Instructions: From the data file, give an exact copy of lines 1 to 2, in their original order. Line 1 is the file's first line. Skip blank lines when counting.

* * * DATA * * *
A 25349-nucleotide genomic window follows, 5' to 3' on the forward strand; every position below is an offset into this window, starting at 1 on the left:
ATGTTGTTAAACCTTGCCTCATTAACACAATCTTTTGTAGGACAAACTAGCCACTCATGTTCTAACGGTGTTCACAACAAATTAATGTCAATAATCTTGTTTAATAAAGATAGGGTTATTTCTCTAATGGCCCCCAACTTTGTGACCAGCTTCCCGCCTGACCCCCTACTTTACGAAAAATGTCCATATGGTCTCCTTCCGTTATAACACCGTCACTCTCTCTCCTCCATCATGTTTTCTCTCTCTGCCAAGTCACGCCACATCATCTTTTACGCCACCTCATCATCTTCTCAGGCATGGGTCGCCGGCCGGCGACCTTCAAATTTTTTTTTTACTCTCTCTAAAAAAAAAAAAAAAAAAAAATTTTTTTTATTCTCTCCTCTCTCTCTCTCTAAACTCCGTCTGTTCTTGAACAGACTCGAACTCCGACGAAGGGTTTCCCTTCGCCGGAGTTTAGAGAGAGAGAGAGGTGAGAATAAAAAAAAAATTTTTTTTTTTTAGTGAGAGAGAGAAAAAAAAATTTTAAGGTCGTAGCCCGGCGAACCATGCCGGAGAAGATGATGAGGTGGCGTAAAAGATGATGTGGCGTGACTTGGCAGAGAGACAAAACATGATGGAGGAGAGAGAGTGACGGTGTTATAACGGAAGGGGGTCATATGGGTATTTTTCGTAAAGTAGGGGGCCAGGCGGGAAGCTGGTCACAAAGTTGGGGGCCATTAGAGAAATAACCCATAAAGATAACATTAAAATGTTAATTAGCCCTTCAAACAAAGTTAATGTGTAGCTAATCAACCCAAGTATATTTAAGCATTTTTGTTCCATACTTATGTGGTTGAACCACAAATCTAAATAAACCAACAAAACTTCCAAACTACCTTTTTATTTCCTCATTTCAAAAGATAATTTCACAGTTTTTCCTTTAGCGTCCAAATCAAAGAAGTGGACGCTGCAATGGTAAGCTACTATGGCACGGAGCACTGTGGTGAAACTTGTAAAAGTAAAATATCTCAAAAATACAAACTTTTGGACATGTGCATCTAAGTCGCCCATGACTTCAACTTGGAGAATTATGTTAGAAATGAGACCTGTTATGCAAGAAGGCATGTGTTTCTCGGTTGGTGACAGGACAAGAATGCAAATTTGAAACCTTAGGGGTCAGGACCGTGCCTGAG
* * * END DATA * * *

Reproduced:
A 25349-nucleotide genomic window follows, 5' to 3' on the forward strand; every position below is an offset into this window, starting at 1 on the left:
ATGTTGTTAAACCTTGCCTCATTAACACAATCTTTTGTAGGACAAACTAGCCACTCATGTTCTAACGGTGTTCACAACAAATTAATGTCAATAATCTTGTTTAATAAAGATAGGGTTATTTCTCTAATGGCCCCCAACTTTGTGACCAGCTTCCCGCCTGACCCCCTACTTTACGAAAAATGTCCATATGGTCTCCTTCCGTTATAACACCGTCACTCTCTCTCCTCCATCATGTTTTCTCTCTCTGCCAAGTCACGCCACATCATCTTTTACGCCACCTCATCATCTTCTCAGGCATGGGTCGCCGGCCGGCGACCTTCAAATTTTTTTTTTACTCTCTCTAAAAAAAAAAAAAAAAAAAAATTTTTTTTATTCTCTCCTCTCTCTCTCTCTAAACTCCGTCTGTTCTTGAACAGACTCGAACTCCGACGAAGGGTTTCCCTTCGCCGGAGTTTAGAGAGAGAGAGAGGTGAGAATAAAAAAAAAATTTTTTTTTTTTAGTGAGAGAGAGAAAAAAAAATTTTAAGGTCGTAGCCCGGCGAACCATGCCGGAGAAGATGATGAGGTGGCGTAAAAGATGATGTGGCGTGACTTGGCAGAGAGACAAAACATGATGGAGGAGAGAGAGTGACGGTGTTATAACGGAAGGGGGTCATATGGGTATTTTTCGTAAAGTAGGGGGCCAGGCGGGAAGCTGGTCACAAAGTTGGGGGCCATTAGAGAAATAACCCATAAAGATAACATTAAAATGTTAATTAGCCCTTCAAACAAAGTTAATGTGTAGCTAATCAACCCAAGTATATTTAAGCATTTTTGTTCCATACTTATGTGGTTGAACCACAAATCTAAATAAACCAACAAAACTTCCAAACTACCTTTTTATTTCCTCATTTCAAAAGATAATTTCACAGTTTTTCCTTTAGCGTCCAAATCAAAGAAGTGGACGCTGCAATGGTAAGCTACTATGGCACGGAGCACTGTGGTGAAACTTGTAAAAGTAAAATATCTCAAAAATACAAACTTTTGGACATGTGCATCTAAGTCGCCCATGACTTCAACTTGGAGAATTATGTTAGAAATGAGACCTGTTATGCAAGAAGGCATGTGTTTCTCGGTTGGTGACAGGACAAGAATGCAAATTTGAAACCTTAGGGGTCAGGACCGTGCCTGAG